You may have already heard this mystery photographer’s story, if not, take a look.
Just a link for all the unknown photographers out there, documenting the grit and stuff of life.
Addition: I should clarify on behalf of a friend, that when the subject can be difficult to look at, the below quote about Walker Evans’ work might come in handy.
Art for art’s sake:
‘Many artists during the New Deal era wished to portray the poor to gain empathy and support for the experimental political program. Agee and Evans, however, saw this as a crude and manipulative practice, and defied it by “respecting the moral integrity of the poor while recognizing in these tenants something transcendentally human, making them more than just the tools of political propaganda,” said Jones. ‘
Continuing on that theme, Ken Burns discusses how he is primarily an artist, not an historian. Burns wants to be recognized as an artist striving for higher aesthetic and technical goals in his work (his influences range from Martin Scorsese to Henri Cartier-Bresson) in addition to the “social conscience.”
As for such an abstraction as a ‘social conscience’ he sees himself:
“…rooted in a humanist tradition of American History..that includes not just the old top down version, but the bottom up version that acknowledges women and labor and minorities….”
No wonder some folks at NPR love him. Here’s libertarian Nick Gillespie needling Burns about that issue.
Here’s a poem by beloved American modernist/physician whose work I had never associated with any sort of political philosophy, and which I still don’t while addressing his work:
When I was younger
it was plain to me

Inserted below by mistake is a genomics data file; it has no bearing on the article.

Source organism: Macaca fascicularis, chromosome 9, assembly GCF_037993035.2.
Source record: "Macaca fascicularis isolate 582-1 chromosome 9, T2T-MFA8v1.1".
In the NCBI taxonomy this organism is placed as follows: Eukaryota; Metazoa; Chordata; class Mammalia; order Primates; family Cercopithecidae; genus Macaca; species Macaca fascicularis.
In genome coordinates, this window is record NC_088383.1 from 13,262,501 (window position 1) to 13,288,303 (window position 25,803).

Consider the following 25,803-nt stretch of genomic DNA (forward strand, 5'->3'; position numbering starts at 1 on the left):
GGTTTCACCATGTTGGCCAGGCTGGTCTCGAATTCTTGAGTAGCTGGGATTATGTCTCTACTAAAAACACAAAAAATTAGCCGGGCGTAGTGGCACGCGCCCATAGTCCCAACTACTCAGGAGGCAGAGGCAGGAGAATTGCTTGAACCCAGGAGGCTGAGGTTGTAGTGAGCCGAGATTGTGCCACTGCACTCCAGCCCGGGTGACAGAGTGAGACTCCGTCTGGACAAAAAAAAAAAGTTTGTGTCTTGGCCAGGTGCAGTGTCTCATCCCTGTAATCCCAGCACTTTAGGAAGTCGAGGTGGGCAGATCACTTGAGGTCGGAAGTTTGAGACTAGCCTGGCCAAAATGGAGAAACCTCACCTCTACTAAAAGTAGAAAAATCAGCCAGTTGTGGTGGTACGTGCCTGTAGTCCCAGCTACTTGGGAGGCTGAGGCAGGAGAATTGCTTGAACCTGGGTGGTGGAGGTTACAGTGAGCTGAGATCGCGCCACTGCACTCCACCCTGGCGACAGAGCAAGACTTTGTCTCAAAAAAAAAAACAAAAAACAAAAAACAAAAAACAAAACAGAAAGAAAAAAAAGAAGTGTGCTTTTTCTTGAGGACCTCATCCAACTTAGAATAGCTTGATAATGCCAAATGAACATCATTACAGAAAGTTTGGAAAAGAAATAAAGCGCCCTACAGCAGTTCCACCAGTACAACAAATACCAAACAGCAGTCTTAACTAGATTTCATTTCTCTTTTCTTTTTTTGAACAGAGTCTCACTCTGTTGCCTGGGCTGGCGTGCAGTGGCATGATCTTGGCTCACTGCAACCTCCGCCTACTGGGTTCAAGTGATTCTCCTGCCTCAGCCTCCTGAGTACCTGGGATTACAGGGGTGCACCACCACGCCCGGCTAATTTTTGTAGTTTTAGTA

I must make something of myself.
I walk back streets
admiring the houses
of the very poor:
roof out of line with sides
the yards cluttered
with old chicken wire, ashes,
furniture gone wrong;
the fences and outhouses
built of barrel staves
and parts of boxes, all,
if I am fortunate,
smeared a bluish green
that properly weathered
pleases me best of all colors.
will believe this
of vast import to the nation
Art for its own sake.
As that same friend points out. Bill Moyers, “working-man” populist though he is, strives for journalistic excellence. But as for history, perhaps no one should aim for a Zinn-like state.
Related On This Site Via Reason: ‘Salvador Allende’s Cybersocialist Command Center’… From Grist.Org Via The New Republic Via The A & L Daily: ‘Getting Past “Ruin Porn” In Detroit’…Marketplace aesthetics in service of “women”: Dove’s Campaign For Real Beauty: Pascal Dangin And Aesthetics…
Philosopher Of Art Denis Dutton of the Arts & Letters Daily says the arts and Darwin can be sucessfully synthesized: Review of Denis Dutton’s ‘The Art Instinct’
How might Nietzsche figure in the discussion, at least with regard to Camille Paglia. See the comments: Repost-Camille Paglia At Arion: Why Break, Blow, Burn Was Successful…Here’s Nietzsche scholar J.P. Stern on Nietzsche’s anti-Christian, anti-secular morality (Kant, utilitarians), anti-democratic, and anti-Greek (except the “heroic” Greek) biases…
Repost-From NPR: Grants To The NEA To Stimulate The Economy?
Goya, that modern, had to make a living from the royal family: Goya’s Colossus…Goya’s Fight With Cudgels…
One thought on “In The Mail: Vivian Maier”
I recently went to Sydney for the launch of a book called ‘Liberating Aboriginal People from Violence’ by a wonderful, caring friend of mine, Dr Stephanie Jarrett. My words are on the cover of her book ‘We need to support those who tell the truth”. Dr Jarrett does that and she cares, maybe too much for her own good. I have seen the tears in her eyes and heard the passion in her voice when she talks about our murdered and bashed ones. I trust her completely. But of course those who aren’t interested in the truth are out to bring her down. She has been attacked in the Monthly magazine by its editor John van Tiggelen in an article called ‘Thinking Backwards’.